[project].bc

This file contains the boundary information for the grid, as well as a flag for each boundary face.

[project].mapbc

For each boundary flag used in [project].bc, this file contains the boundary type information. The boundary types are as shown in the preceding table.

FELISA Formatted Grids

[project].gri

This file contains the complete grid stored in formatted FELISA format.

[project].bco

This file contains a flag for each boundary face. If original FELISA bc flags (1, 2, or 3) are used, they are translated to the corresponding FUN3D 4-digit bc flag. Alternatively, FUN3D 4-digit bcs can be assigned directly in this file.

[project].fro

This file contains the surface mesh nodes and connectivities and associated boundary face tags for each surface triangle. This file can contain additional surface normal or tangent information (as output from GridEx or SURFACE mesh generation tools), but the additional data is not read or utilized by FUN3D.

FUN2D Formatted Grids

[project].faces

This file contains the complete grid stored in formatted FUN2D format (triangles). These meshes automatically direct FUN3D to operate in 2D mode, with no other user flags. Party will extrude the triangles into prisms in the y-direction. Output from the flow solver will be on a one-cell wide prismatic mesh. Boundary conditions are contained in the FUN2D grid file. The first time party is run, it will output a [project].mapbc file that contains these original boundary conditions. If you wish to change the boundary conditions from those in the [project].faces file, simply change them in [project].mapbc and rerun Party. Party will use the boundary conditions in the [project].mapbc file rather than the [project].faces file. If you wish to revert to the boundary conditions in the [project].faces file, you can remove the [project].mapbc and rerun Party.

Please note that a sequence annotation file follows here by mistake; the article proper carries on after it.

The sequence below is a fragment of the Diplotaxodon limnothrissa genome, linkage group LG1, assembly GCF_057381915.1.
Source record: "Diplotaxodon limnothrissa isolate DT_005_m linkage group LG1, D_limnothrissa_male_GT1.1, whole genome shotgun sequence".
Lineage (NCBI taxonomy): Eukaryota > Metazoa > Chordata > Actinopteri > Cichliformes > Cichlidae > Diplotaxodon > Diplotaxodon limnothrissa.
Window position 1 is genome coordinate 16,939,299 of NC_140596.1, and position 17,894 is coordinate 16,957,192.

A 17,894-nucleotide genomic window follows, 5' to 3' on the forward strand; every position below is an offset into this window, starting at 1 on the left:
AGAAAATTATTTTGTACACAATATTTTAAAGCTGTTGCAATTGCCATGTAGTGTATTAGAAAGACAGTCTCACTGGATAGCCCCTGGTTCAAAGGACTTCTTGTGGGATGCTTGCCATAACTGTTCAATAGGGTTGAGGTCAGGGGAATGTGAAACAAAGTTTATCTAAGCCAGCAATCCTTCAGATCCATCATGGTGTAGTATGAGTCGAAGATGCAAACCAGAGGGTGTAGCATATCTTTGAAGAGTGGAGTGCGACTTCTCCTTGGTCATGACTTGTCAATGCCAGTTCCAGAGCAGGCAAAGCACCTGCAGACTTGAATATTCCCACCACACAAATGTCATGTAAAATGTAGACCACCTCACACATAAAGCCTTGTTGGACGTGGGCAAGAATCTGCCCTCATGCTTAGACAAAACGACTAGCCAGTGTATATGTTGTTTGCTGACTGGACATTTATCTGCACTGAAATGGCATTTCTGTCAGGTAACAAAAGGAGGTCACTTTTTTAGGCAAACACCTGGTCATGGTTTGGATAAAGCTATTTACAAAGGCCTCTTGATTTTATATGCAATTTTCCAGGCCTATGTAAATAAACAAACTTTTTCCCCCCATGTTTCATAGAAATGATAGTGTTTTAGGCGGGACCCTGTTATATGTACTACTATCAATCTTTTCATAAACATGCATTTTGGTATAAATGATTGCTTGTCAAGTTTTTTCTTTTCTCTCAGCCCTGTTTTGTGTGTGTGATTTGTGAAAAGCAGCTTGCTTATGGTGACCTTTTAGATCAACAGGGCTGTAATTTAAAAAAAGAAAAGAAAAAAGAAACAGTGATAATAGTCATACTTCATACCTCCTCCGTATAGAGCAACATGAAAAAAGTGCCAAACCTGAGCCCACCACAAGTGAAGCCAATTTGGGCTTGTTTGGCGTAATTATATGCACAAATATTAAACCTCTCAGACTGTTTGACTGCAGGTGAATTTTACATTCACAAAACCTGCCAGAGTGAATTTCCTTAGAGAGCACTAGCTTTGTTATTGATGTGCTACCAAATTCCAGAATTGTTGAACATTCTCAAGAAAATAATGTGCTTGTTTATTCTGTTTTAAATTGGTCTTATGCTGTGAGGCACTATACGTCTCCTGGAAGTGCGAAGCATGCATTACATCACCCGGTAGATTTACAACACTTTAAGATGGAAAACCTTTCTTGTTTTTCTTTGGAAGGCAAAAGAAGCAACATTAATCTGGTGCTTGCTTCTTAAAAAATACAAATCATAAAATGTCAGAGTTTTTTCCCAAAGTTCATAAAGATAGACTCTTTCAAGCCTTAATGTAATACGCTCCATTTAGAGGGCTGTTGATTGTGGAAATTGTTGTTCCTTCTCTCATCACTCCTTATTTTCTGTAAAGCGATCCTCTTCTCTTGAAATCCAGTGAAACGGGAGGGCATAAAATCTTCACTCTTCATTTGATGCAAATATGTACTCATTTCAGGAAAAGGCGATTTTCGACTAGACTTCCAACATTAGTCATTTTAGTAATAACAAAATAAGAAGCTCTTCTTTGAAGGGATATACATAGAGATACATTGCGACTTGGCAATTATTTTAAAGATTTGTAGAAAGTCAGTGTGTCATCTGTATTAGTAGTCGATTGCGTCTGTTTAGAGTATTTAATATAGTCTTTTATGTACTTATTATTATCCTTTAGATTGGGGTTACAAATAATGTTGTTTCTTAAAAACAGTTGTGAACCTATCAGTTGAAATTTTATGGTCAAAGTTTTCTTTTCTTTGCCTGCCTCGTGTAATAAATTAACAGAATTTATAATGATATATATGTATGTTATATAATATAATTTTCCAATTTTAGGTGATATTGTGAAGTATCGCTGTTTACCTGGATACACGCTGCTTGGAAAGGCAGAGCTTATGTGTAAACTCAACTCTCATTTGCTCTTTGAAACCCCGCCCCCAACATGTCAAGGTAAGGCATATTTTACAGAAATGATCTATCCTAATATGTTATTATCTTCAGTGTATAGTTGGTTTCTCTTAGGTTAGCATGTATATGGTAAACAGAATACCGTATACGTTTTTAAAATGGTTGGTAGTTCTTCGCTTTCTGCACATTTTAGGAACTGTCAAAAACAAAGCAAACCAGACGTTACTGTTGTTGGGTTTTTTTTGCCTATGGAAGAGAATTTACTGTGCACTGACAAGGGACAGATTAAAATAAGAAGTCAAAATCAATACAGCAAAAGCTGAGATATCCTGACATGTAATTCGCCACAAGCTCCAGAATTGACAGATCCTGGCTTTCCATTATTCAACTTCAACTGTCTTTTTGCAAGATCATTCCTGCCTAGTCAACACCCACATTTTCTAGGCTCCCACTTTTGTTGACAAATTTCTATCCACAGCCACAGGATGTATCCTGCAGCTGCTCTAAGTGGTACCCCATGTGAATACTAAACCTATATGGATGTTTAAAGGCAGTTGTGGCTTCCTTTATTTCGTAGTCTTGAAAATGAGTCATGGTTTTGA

FieldView Formatted (ASCII) Grids

[project].fvgrid_fmt

This file contains the complete grid stored in ASCII FieldView FV-UNS format.

Supported FV-UNS file versions: 2.4, 2.5 and 3.0 (3.0 only in FUN3D v10.7 and higher). With FV-UNS 3.0, the support is for the grid file in split format; the combined grid/results format is not supported. FUN3D does not support the Arbitrary Polyhedron elements of the FV-UNS 3.0 standard. For ASCII FV-UNS 3.0, the standard allows comment lines (line starting with !) anywhere in the file. FUN3D only allows comments immediately after line 1. Only one Grids section is allowed.